The big-screen TV technology, which creates pictures by heating gasses, isn't going away anytime soon, he asserted during an interview at thehere last week.
While analysts have predicted that plasma would begin to see its market share erode during the second half of the decade as LCD (liquid-crystal display) televisions get larger, plasmas will in fact become more popular as the average screen sizes increase, according to Yamada.
That's because plasma provides a superior viewing experience over LCD in televisions with screens measuring 40 inches or more, Yamada said. Large plasmas also remain cheaper to make. Plus, making a plasma TV only requires two days, he said, while popping out a similar LCD takes seven days.
"There is no comparison. This is an inherent weakness of LCD," he said.
Meanwhile, plasma technology has improved. Plasma used to consume much more power than LCDs, but now the power consumption comparison is quite close. Plasma manufacturers have cured picture burn-in and other problems associated with the technology.
"If it were five years ago, I would have agreed (with the critics), but the technology has changed every year," Yamada said.
The push on Plasma and other products is part of an. One of the giants of consumer electronics in the '70s and '80s, Panasonic became a bloated conglomerate after that. The company's Japanese headquarters kicked off reforms in 2001, and Yamada came to the United States to implement changes in the U.S. office.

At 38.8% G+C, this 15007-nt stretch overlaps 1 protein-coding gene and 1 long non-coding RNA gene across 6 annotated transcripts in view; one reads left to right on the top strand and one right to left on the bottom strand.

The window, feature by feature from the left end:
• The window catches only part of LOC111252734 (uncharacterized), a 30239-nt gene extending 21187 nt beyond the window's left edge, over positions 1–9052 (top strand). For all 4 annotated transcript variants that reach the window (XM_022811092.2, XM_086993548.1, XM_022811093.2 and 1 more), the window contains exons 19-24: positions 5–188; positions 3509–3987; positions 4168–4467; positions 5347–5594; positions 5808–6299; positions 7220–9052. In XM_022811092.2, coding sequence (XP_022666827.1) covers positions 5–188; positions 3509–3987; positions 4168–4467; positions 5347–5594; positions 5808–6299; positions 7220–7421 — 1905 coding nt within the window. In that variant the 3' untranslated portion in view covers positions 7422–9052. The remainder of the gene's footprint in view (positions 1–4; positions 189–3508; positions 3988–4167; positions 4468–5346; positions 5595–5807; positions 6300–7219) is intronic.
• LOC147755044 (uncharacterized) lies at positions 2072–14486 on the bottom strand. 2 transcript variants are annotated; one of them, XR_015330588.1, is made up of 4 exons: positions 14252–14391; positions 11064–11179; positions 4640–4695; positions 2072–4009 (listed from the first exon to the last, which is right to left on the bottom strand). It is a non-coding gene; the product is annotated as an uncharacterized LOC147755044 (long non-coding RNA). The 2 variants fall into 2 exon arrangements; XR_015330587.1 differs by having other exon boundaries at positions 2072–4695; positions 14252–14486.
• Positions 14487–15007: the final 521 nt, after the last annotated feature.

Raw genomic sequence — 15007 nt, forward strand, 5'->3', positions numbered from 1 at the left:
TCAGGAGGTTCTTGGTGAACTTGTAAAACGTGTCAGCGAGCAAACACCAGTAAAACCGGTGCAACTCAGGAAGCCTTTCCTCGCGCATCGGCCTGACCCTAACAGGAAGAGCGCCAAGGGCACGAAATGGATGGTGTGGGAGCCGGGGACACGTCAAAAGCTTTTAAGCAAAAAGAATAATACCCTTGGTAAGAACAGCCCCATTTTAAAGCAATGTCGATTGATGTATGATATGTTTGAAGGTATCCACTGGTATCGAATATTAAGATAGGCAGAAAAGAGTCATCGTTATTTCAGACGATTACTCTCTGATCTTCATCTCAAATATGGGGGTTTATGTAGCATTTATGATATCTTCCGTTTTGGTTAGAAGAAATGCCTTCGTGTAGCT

Panasonic, of course, is somewhat biased when it comes to the plasma-LCD debate. Although the company makes LCD TVs (with its own technology to enhance image quality), Panasonic has allocated its labs, manufacturing and marketing groups for TVs around plasma. At CES, the company showed what is believed to be the world's biggest plasma screen to date, which measures 103 inches in diameter.
The concentration on the plasma format in North America has already yielded results. Panasonic bounced around the rankings before 2004, but now it holds a clear No. 1 position with nearly half the market. In 2006, the company will tinker with different marketing ideas, like in-store Panasonic representatives, to draw interest to the format.
Other TV manufacturers that have chosen to concentrate on LCD or other formats, such as theformat coming from Toshiba, disagree.
"LCD will go up in screen size and picture quality," Rudy Provoost, CEO of Philips Electronics, said in a separate interview. Similarly, Philips has put its money into LCD plants.
Panasonic will also relaunch itself in the U.S. digital still camera market in 2006. Unlike Nikon, which touts image quality, Panasonic's distinguishing mark is image stabilization and eliminating camera shake. Many of the small cameras the company already sells in Japan will come here this year.
"We will triple our digital still camera business from 2005," Yamada said.
Panasonic also plans to release high-definition camcorders for consumers in 2007.